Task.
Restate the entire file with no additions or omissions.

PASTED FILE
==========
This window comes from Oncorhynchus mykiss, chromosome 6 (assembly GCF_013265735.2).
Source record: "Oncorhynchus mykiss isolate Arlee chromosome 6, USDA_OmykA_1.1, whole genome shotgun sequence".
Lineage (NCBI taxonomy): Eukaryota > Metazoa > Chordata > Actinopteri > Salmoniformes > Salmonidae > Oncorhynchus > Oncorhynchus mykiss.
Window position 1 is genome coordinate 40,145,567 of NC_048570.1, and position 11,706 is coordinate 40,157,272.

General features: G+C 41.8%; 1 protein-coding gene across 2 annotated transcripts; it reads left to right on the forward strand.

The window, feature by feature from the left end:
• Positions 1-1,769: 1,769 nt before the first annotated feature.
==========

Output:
This window comes from Oncorhynchus mykiss, chromosome 6 (assembly GCF_013265735.2).
Source record: "Oncorhynchus mykiss isolate Arlee chromosome 6, USDA_OmykA_1.1, whole genome shotgun sequence".
Lineage (NCBI taxonomy): Eukaryota > Metazoa > Chordata > Actinopteri > Salmoniformes > Salmonidae > Oncorhynchus > Oncorhynchus mykiss.
Window position 1 is genome coordinate 40,145,567 of NC_048570.1, and position 11,706 is coordinate 40,157,272.

General features: G+C 41.8%; 1 protein-coding gene across 2 annotated transcripts; it reads left to right on the forward strand.

The window, feature by feature from the left end:
• Positions 1-1,769: 1,769 nt before the first annotated feature.